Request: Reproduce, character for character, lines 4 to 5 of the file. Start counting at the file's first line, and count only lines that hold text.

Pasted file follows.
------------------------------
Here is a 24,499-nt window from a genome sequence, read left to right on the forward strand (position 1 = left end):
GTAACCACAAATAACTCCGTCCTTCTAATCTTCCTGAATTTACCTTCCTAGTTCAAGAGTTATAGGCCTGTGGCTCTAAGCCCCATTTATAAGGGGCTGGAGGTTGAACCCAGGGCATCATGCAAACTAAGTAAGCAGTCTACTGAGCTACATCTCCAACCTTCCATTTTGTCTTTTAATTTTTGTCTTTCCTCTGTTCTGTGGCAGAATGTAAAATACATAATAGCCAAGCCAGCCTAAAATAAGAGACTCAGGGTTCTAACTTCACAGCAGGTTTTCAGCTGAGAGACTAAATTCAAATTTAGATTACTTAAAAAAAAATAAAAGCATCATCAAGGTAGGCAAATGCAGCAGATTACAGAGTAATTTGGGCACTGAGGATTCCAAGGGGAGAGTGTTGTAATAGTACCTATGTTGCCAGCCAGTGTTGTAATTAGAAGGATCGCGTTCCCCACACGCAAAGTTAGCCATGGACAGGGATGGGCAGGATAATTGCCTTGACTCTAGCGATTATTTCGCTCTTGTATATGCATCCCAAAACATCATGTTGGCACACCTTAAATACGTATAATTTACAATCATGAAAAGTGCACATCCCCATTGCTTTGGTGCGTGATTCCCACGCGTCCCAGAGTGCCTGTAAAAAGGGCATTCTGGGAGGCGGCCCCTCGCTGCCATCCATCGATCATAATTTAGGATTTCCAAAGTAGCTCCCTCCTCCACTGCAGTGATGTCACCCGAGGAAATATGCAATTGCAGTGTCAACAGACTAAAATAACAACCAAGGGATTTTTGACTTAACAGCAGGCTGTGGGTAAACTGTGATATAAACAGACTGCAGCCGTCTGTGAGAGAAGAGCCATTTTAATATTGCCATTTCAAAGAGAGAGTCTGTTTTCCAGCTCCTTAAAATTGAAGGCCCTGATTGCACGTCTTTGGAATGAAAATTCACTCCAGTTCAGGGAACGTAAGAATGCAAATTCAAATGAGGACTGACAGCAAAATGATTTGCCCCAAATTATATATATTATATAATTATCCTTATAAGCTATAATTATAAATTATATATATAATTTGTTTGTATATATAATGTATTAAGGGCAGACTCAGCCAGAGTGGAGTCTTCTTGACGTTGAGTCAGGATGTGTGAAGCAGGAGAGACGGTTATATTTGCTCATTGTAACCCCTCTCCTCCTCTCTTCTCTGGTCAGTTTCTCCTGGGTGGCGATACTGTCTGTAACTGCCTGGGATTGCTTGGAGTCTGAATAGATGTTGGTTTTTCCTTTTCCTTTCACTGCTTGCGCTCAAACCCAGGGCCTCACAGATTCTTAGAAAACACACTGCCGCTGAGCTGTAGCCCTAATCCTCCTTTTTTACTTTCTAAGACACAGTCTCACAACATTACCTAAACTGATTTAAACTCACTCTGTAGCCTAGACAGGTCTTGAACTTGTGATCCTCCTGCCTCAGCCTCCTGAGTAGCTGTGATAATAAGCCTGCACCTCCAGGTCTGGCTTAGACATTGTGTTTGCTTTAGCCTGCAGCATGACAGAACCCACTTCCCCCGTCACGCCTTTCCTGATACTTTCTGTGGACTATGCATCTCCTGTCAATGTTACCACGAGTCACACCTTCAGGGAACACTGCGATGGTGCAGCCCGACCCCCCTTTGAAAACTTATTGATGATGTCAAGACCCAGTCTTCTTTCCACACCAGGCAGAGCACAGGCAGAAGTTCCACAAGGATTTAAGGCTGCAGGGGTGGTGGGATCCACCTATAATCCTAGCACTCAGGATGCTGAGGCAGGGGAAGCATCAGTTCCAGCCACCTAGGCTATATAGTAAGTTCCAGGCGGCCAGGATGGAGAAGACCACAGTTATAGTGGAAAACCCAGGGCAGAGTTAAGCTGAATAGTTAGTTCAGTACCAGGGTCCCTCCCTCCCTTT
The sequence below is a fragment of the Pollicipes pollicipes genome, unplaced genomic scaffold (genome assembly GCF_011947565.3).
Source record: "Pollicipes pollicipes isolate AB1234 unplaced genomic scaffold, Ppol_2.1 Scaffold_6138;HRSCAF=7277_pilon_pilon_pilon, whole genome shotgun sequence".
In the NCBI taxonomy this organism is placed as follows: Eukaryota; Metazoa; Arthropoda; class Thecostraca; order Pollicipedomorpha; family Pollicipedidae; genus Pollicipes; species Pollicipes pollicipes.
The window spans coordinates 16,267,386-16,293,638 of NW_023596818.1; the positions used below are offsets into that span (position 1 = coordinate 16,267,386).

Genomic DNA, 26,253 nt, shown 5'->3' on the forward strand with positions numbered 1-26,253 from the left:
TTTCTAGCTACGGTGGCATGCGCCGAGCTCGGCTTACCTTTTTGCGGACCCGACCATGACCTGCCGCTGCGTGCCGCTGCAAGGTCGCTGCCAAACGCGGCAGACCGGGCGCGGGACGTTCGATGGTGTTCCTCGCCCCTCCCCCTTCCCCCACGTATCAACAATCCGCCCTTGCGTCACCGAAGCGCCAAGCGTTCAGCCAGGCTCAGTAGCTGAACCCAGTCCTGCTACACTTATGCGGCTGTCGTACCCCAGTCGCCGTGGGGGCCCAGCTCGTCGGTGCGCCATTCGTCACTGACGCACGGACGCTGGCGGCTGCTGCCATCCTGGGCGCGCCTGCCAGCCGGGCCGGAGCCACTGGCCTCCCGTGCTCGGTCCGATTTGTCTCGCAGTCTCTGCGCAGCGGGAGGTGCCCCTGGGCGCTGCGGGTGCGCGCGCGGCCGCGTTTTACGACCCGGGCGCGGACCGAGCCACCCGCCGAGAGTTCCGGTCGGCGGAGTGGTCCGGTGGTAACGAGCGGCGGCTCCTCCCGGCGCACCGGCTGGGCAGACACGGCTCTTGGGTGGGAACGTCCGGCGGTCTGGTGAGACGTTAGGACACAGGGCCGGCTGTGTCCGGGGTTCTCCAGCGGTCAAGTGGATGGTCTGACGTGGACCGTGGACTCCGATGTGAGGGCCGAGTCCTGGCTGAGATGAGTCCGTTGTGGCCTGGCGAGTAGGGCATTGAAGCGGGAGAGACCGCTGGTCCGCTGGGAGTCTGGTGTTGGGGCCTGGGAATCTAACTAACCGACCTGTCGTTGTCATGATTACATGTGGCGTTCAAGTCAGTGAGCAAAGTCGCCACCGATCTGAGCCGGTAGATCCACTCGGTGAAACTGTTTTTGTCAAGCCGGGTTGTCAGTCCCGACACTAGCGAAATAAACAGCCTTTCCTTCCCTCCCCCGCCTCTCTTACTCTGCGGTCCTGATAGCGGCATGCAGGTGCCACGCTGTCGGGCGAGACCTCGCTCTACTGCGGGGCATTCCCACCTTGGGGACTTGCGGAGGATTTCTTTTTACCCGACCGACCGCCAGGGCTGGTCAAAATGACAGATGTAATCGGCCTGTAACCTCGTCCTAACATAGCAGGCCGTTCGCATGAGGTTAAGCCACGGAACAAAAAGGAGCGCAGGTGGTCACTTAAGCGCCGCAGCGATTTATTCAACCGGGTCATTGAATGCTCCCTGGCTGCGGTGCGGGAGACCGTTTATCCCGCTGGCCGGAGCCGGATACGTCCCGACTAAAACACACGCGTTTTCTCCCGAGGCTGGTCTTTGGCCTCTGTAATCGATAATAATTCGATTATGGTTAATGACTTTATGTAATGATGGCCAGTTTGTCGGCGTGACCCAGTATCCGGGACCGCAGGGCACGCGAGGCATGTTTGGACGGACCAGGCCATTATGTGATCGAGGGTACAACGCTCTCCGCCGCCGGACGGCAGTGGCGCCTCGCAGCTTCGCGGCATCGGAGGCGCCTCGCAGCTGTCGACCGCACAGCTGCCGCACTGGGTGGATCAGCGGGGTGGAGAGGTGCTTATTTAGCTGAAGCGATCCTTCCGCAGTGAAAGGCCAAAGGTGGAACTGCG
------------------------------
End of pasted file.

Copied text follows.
Source record: "Pollicipes pollicipes isolate AB1234 unplaced genomic scaffold, Ppol_2.1 Scaffold_6138;HRSCAF=7277_pilon_pilon_pilon, whole genome shotgun sequence".
In the NCBI taxonomy this organism is placed as follows: Eukaryota; Metazoa; Arthropoda; class Thecostraca; order Pollicipedomorpha; family Pollicipedidae; genus Pollicipes; species Pollicipes pollicipes.